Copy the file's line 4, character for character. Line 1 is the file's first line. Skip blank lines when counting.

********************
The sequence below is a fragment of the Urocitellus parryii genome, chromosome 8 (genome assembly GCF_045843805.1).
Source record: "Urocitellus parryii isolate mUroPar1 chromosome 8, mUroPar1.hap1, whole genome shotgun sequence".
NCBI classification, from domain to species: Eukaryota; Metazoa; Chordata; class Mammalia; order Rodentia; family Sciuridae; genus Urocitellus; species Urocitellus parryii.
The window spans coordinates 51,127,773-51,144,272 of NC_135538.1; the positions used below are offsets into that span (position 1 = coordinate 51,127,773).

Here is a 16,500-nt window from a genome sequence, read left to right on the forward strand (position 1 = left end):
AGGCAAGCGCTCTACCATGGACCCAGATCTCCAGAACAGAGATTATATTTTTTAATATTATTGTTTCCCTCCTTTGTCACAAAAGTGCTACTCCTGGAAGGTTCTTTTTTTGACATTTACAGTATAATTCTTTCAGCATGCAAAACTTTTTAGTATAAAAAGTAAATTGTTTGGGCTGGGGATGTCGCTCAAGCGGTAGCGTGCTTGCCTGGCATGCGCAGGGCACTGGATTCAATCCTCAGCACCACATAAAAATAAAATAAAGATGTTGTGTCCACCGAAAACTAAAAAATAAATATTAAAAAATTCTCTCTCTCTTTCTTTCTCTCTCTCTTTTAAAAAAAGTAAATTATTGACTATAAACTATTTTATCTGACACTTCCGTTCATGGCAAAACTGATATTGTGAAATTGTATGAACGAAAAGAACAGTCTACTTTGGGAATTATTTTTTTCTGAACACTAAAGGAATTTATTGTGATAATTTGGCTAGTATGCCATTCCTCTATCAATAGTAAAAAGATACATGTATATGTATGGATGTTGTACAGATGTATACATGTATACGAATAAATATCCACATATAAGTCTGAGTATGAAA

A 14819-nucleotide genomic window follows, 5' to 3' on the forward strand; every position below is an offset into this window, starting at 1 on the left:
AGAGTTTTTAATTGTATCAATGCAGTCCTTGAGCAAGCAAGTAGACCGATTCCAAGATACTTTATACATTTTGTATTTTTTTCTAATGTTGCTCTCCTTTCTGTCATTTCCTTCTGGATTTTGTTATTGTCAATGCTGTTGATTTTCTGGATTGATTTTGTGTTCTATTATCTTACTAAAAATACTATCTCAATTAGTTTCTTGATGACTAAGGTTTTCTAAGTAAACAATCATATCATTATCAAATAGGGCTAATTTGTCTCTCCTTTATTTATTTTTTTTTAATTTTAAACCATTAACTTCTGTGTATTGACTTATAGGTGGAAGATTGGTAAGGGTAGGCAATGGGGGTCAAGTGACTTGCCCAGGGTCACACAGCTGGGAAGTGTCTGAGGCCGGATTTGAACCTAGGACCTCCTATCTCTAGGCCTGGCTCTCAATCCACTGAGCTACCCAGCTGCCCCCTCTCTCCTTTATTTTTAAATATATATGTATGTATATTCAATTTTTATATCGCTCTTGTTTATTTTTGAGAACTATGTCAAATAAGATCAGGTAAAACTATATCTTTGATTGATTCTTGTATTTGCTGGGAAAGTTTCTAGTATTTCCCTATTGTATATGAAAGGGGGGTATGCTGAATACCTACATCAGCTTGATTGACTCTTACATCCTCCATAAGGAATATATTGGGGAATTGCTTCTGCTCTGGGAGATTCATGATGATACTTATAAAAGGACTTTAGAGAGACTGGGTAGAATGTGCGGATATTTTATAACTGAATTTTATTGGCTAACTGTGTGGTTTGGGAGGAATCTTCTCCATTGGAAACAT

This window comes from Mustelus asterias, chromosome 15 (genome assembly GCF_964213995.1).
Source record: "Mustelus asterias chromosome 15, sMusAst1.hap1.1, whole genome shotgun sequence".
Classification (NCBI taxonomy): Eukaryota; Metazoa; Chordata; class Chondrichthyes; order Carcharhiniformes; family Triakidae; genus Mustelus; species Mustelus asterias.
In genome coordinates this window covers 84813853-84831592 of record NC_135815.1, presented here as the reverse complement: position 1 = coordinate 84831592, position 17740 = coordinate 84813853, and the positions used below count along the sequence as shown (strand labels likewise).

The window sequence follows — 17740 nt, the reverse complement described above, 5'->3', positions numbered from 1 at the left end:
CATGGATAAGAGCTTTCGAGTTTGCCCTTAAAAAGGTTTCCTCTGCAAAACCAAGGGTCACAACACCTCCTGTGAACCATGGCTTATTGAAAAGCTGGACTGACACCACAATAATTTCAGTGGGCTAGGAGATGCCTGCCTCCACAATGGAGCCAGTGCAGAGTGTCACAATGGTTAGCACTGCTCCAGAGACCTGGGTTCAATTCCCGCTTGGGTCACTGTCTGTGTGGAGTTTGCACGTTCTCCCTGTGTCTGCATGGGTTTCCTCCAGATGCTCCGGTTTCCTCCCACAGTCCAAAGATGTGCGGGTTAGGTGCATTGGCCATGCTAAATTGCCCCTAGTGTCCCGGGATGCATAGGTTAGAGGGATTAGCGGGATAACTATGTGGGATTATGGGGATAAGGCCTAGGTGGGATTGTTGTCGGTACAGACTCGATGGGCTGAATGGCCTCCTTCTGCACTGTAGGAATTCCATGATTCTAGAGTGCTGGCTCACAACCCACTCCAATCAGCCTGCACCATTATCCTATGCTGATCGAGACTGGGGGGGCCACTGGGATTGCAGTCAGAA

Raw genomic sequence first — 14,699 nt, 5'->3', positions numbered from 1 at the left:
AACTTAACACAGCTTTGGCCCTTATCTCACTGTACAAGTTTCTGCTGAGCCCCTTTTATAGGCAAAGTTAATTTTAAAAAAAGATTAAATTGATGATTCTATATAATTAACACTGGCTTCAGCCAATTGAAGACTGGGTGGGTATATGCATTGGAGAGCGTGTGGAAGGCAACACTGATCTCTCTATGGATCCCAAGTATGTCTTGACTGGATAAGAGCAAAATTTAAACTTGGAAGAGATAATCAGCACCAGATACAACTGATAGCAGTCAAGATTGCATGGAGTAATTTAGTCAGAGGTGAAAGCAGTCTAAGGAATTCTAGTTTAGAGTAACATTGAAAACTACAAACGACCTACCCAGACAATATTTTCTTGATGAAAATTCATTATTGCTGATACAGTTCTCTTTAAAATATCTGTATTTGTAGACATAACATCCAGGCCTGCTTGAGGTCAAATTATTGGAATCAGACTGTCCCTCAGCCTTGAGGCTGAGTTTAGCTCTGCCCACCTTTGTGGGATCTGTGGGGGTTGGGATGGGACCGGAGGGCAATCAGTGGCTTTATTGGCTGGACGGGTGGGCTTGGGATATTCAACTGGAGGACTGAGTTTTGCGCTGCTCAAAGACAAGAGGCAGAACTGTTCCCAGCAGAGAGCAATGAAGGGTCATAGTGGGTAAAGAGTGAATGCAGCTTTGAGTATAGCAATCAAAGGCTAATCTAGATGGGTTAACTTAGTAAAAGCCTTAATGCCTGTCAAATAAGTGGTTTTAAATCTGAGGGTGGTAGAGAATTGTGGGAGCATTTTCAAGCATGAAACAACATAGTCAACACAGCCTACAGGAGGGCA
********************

The window spans coordinates 51,127,773-51,144,272 of NC_135538.1; the positions used below are offsets into that span (position 1 = coordinate 51,127,773).